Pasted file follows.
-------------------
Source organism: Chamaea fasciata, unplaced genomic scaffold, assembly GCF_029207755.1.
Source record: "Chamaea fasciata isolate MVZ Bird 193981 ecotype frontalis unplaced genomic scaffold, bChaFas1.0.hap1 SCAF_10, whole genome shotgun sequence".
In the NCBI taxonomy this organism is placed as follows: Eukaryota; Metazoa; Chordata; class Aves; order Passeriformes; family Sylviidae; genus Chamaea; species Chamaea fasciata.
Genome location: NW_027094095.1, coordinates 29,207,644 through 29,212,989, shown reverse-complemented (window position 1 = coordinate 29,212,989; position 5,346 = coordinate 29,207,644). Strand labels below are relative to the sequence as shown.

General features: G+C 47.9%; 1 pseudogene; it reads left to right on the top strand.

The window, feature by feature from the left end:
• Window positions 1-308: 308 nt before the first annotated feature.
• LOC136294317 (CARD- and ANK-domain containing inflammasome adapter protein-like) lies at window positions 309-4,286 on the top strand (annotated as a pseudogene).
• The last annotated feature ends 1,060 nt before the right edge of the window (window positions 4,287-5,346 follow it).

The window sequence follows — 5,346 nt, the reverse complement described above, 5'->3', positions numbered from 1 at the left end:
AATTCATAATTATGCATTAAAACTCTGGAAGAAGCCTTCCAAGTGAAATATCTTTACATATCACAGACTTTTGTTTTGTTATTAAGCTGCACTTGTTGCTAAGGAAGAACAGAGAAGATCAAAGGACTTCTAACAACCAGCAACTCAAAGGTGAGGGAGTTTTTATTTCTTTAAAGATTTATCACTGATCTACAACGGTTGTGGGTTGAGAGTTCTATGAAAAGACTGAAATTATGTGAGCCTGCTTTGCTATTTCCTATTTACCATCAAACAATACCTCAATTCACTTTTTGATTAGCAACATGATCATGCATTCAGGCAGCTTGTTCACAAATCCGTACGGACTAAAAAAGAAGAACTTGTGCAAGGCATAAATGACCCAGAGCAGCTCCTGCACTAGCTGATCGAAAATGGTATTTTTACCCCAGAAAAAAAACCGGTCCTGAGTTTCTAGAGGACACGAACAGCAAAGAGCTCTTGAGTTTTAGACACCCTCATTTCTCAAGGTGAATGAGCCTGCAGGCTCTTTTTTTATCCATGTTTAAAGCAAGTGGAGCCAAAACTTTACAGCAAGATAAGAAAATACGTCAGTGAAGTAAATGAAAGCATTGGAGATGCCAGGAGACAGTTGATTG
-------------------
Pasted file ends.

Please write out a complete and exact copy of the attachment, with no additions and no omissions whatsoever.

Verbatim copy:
Source organism: Chamaea fasciata, unplaced genomic scaffold, assembly GCF_029207755.1.
Source record: "Chamaea fasciata isolate MVZ Bird 193981 ecotype frontalis unplaced genomic scaffold, bChaFas1.0.hap1 SCAF_10, whole genome shotgun sequence".
In the NCBI taxonomy this organism is placed as follows: Eukaryota; Metazoa; Chordata; class Aves; order Passeriformes; family Sylviidae; genus Chamaea; species Chamaea fasciata.
Genome location: NW_027094095.1, coordinates 29,207,644 through 29,212,989, shown reverse-complemented (window position 1 = coordinate 29,212,989; position 5,346 = coordinate 29,207,644). Strand labels below are relative to the sequence as shown.

General features: G+C 47.9%; 1 pseudogene; it reads left to right on the top strand.

The window, feature by feature from the left end:
• Window positions 1-308: 308 nt before the first annotated feature.
• LOC136294317 (CARD- and ANK-domain containing inflammasome adapter protein-like) lies at window positions 309-4,286 on the top strand (annotated as a pseudogene).
• The last annotated feature ends 1,060 nt before the right edge of the window (window positions 4,287-5,346 follow it).

The window sequence follows — 5,346 nt, the reverse complement described above, 5'->3', positions numbered from 1 at the left end:
AATTCATAATTATGCATTAAAACTCTGGAAGAAGCCTTCCAAGTGAAATATCTTTACATATCACAGACTTTTGTTTTGTTATTAAGCTGCACTTGTTGCTAAGGAAGAACAGAGAAGATCAAAGGACTTCTAACAACCAGCAACTCAAAGGTGAGGGAGTTTTTATTTCTTTAAAGATTTATCACTGATCTACAACGGTTGTGGGTTGAGAGTTCTATGAAAAGACTGAAATTATGTGAGCCTGCTTTGCTATTTCCTATTTACCATCAAACAATACCTCAATTCACTTTTTGATTAGCAACATGATCATGCATTCAGGCAGCTTGTTCACAAATCCGTACGGACTAAAAAAGAAGAACTTGTGCAAGGCATAAATGACCCAGAGCAGCTCCTGCACTAGCTGATCGAAAATGGTATTTTTACCCCAGAAAAAAAACCGGTCCTGAGTTTCTAGAGGACACGAACAGCAAAGAGCTCTTGAGTTTTAGACACCCTCATTTCTCAAGGTGAATGAGCCTGCAGGCTCTTTTTTTATCCATGTTTAAAGCAAGTGGAGCCAAAACTTTACAGCAAGATAAGAAAATACGTCAGTGAAGTAAATGAAAGCATTGGAGATGCCAGGAGACAGTTGATTG